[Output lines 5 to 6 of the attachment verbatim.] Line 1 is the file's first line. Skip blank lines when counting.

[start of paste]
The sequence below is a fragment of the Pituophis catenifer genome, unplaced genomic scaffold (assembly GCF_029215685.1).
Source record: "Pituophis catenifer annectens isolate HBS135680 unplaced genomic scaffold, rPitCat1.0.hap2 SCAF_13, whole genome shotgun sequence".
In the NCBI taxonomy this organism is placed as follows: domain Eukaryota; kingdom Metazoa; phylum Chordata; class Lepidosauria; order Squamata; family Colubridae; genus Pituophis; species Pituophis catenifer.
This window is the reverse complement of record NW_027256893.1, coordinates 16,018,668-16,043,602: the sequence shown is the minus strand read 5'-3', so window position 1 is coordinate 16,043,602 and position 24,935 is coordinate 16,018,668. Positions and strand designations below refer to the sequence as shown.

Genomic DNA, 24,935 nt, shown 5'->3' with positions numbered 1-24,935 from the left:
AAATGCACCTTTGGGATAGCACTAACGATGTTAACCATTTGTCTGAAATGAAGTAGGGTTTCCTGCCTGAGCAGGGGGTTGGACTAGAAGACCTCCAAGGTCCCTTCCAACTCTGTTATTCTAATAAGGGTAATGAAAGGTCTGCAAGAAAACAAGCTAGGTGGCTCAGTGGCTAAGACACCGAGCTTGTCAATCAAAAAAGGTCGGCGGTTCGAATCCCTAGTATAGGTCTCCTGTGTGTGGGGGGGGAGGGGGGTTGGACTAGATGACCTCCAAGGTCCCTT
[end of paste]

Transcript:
Genomic DNA, 24,935 nt, shown 5'->3' with positions numbered 1-24,935 from the left:
AAATGCACCTTTGGGATAGCACTAACGATGTTAACCATTTGTCTGAAATGAAGTAGGGTTTCCTGCCTGAGCAGGGGGTTGGACTAGAAGACCTCCAAGGTCCCTTCCAACTCTGTTATTCTAATAAGGGTAATGAAAGGTCTGCAAGAAAACAAGCTAGGTGGCTCAGTGGCTAAGACACCGAGCTTGTCAATCAAAAAAGGTCGGCGGTTCGAATCCCTAGTATAGGTCTCCTGTGTGTGGGGGGGGAGGGGGGTTGGACTAGATGACCTCCAAGGTCCCTT